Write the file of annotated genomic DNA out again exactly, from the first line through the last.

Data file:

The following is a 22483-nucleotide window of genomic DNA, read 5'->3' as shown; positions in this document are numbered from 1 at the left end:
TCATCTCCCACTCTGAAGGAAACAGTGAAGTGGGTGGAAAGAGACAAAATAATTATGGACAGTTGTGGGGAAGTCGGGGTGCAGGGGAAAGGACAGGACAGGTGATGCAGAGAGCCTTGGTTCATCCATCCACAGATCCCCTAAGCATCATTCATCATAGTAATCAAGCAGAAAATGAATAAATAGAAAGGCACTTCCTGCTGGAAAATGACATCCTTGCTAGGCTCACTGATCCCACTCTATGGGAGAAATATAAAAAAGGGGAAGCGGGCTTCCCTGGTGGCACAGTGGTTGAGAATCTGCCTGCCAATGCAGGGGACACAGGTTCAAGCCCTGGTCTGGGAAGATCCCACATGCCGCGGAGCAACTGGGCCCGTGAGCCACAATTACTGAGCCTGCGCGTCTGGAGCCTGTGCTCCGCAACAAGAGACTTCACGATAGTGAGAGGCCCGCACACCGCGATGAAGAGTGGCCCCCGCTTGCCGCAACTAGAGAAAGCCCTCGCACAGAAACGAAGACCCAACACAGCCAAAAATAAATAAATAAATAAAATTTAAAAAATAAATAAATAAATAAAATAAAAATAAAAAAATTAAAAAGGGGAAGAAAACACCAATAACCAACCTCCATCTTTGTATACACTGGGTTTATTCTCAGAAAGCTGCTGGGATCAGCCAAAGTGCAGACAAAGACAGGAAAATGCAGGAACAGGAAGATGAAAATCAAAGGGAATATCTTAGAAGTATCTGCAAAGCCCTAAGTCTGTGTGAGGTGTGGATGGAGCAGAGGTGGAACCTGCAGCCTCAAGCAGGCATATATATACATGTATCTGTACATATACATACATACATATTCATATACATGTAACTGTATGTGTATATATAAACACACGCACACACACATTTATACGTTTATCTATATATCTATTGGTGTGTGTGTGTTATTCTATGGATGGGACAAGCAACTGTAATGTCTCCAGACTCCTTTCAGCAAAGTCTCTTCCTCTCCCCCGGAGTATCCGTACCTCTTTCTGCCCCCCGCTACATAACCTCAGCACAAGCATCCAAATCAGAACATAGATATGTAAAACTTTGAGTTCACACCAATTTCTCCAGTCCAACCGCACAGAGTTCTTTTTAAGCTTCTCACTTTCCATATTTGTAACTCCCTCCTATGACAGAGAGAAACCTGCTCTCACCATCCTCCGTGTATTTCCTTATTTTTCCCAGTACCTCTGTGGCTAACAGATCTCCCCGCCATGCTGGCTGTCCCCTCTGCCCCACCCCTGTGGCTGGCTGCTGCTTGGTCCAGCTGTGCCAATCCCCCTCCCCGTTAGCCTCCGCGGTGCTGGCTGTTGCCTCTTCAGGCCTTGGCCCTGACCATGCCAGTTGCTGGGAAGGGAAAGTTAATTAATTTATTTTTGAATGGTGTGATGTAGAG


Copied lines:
The following is a 22483-nucleotide window of genomic DNA, read 5'->3' as shown; positions in this document are numbered from 1 at the left end:
TCATCTCCCACTCTGAAGGAAACAGTGAAGTGGGTGGAAAGAGACAAAATAATTATGGACAGTTGTGGGGAAGTCGGGGTGCAGGGGAAAGGACAGGACAGGTGATGCAGAGAGCCTTGGTTCATCCATCCACAGATCCCCTAAGCATCATTCATCATAGTAATCAAGCAGAAAATGAATAAATAGAAAGGCACTTCCTGCTGGAAAATGACATCCTTGCTAGGCTCACTGATCCCACTCTATGGGAGAAATATAAAAAAGGGGAAGCGGGCTTCCCTGGTGGCACAGTGGTTGAGAATCTGCCTGCCAATGCAGGGGACACAGGTTCAAGCCCTGGTCTGGGAAGATCCCACATGCCGCGGAGCAACTGGGCCCGTGAGCCACAATTACTGAGCCTGCGCGTCTGGAGCCTGTGCTCCGCAACAAGAGACTTCACGATAGTGAGAGGCCCGCACACCGCGATGAAGAGTGGCCCCCGCTTGCCGCAACTAGAGAAAGCCCTCGCACAGAAACGAAGACCCAACACAGCCAAAAATAAATAAATAAATAAAATTTAAAAAATAAATAAATAAATAAAATAAAAATAAAAAAATTAAAAAGGGGAAGAAAACACCAATAACCAACCTCCATCTTTGTATACACTGGGTTTATTCTCAGAAAGCTGCTGGGATCAGCCAAAGTGCAGACAAAGACAGGAAAATGCAGGAACAGGAAGATGAAAATCAAAGGGAATATCTTAGAAGTATCTGCAAAGCCCTAAGTCTGTGTGAGGTGTGGATGGAGCAGAGGTGGAACCTGCAGCCTCAAGCAGGCATATATATACATGTATCTGTACATATACATACATACATATTCATATACATGTAACTGTATGTGTATATATAAACACACGCACACACACATTTATACGTTTATCTATATATCTATTGGTGTGTGTGTGTTATTCTATGGATGGGACAAGCAACTGTAATGTCTCCAGACTCCTTTCAGCAAAGTCTCTTCCTCTCCCCCGGAGTATCCGTACCTCTTTCTGCCCCCCGCTACATAACCTCAGCACAAGCATCCAAATCAGAACATAGATATGTAAAACTTTGAGTTCACACCAATTTCTCCAGTCCAACCGCACAGAGTTCTTTTTAAGCTTCTCACTTTCCATATTTGTAACTCCCTCCTATGACAGAGAGAAACCTGCTCTCACCATCCTCCGTGTATTTCCTTATTTTTCCCAGTACCTCTGTGGCTAACAGATCTCCCCGCCATGCTGGCTGTCCCCTCTGCCCCACCCCTGTGGCTGGCTGCTGCTTGGTCCAGCTGTGCCAATCCCCCTCCCCGTTAGCCTCCGCGGTGCTGGCTGTTGCCTCTTCAGGCCTTGGCCCTGACCATGCCAGTTGCTGGGAAGGGAAAGTTAATTAATTTATTTTTGAATGGTGTGATGTAGAG